Similarly inappropriate is plaintiff's analogy to a collateral attack on a final judgment in a criminal case as provided for by the Post-Conviction Hearing Act (725 ILCS 5/122--1 et seq. (West 2000)). Such a proceeding applies only to a criminal case where there is a claim of a constitutional violation at trial, and it has unique and particular pleading requirements and time limitations. See 725 ILCS 5/122--1 et seq. (West 2000). Section 3--111(a)(7) does not provide an analogous remedial procedure. This section of the Review Law is silent regarding the provision of any collateral attack on an administrative decision and regarding any time limitations, and we will not create such a procedure by reading it into the Review Law.

Finally, plaintiff argues in conclusory fashion that "Sheriff's officials" coerced or threatened Hener and this resulted in the fraudulent concealment of evidence. Therefore, plaintiff argues, the jurisdictional time limits for initiating a section 2-1401 proceeding or for seeking a direct review of the administrative decision are inapplicable. Plaintiff has not cited any authority directly on point regarding the applicability of such a rule to the circumstances here, where the plaintiff has failed to seek a direct judicial review of an agency's administrative decision. Neither has plaintiff argued specifically, with sufficient supporting references to the record or to pertinent legal authority, that the Commission's decision was void and that he is therefore entitled to have that decision vacated and obtain a new administrative hearing. To the extent that plaintiff has presented an inadequate argument regarding fraud or the concealment of evidence, we do not consider it further. See Allegro Services, Ltd. v. Metropolitan Pier & Exposition Authority, 172 Ill. 2d 243, 269 (1996) (inadequate argument results in waiver of issue).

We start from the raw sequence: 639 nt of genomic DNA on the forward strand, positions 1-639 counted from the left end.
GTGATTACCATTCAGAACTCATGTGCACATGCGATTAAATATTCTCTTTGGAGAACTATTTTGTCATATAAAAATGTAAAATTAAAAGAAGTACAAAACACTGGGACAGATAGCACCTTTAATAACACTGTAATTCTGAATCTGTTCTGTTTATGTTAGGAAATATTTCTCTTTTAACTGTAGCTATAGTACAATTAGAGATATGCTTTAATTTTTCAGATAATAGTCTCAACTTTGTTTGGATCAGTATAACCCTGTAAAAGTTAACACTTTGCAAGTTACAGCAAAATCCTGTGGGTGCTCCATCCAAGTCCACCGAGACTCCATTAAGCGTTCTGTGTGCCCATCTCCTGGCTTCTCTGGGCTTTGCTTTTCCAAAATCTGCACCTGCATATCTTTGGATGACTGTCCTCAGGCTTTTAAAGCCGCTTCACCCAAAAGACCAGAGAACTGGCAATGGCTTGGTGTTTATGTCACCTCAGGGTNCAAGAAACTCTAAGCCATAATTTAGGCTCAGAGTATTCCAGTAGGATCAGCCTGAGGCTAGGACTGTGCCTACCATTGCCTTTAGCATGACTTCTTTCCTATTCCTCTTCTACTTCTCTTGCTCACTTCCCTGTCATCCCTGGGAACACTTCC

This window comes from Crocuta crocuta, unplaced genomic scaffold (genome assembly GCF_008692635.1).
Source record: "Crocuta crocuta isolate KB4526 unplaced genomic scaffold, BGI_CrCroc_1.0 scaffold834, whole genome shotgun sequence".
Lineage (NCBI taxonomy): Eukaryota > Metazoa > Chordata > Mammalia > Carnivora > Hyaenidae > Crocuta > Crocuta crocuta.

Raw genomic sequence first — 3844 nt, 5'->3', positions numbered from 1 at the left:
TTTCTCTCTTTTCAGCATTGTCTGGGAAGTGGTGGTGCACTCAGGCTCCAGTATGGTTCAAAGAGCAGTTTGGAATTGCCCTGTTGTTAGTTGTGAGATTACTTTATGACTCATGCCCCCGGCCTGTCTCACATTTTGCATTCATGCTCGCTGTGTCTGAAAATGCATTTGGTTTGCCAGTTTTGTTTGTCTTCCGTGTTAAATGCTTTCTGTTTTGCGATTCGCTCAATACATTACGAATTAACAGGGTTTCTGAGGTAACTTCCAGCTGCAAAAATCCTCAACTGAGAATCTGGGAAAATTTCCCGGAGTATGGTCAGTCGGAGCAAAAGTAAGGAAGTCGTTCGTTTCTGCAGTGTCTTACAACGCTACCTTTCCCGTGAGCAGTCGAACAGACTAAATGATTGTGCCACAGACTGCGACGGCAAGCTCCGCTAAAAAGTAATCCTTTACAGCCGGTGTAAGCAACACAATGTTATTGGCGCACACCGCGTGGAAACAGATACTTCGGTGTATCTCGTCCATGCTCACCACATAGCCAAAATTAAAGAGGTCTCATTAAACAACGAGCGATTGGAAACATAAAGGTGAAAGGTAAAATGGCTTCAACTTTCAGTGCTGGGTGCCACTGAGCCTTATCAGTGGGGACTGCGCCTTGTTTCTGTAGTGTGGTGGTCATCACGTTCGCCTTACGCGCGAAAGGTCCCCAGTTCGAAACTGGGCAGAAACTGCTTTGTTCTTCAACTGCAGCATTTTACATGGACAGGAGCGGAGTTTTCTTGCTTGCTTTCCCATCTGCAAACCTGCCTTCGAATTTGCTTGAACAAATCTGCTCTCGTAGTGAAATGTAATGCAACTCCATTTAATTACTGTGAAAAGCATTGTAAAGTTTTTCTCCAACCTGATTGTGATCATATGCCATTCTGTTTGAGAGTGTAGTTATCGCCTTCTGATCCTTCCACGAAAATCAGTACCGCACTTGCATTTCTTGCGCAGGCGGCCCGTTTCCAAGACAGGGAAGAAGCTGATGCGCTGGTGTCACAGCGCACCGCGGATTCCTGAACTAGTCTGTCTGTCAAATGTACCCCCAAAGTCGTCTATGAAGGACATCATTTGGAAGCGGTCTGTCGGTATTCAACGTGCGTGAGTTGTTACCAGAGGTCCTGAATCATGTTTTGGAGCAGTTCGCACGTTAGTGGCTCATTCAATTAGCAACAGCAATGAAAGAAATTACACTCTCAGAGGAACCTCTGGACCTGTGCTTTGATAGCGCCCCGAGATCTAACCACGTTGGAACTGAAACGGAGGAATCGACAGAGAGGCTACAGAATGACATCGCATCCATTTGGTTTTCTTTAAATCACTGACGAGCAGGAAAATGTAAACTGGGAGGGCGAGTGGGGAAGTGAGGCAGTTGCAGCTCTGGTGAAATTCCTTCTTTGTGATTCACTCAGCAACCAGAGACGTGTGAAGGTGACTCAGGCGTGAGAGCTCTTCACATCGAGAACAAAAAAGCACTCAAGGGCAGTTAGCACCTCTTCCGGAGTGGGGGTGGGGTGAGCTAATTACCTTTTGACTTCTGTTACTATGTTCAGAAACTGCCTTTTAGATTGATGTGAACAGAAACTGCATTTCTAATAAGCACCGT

We conclude that Krain II and Krain III are applicable to this case. We hold that section 3--111(a)(7) of the Review Law does not allow plaintiff to invoke the jurisdiction of the circuit court to seek an untimely review of the Commission's decision and remand the cause for the taking of additional evidence. Furthermore, a proceeding to collaterally attack the Commission's final decision long after it was rendered is not available to plaintiff under the facts and circumstances presented.

The judgment of the circuit court of Du Page County is affirmed.

Affirmed.

McLAREN and BYRNE, JJ., concur.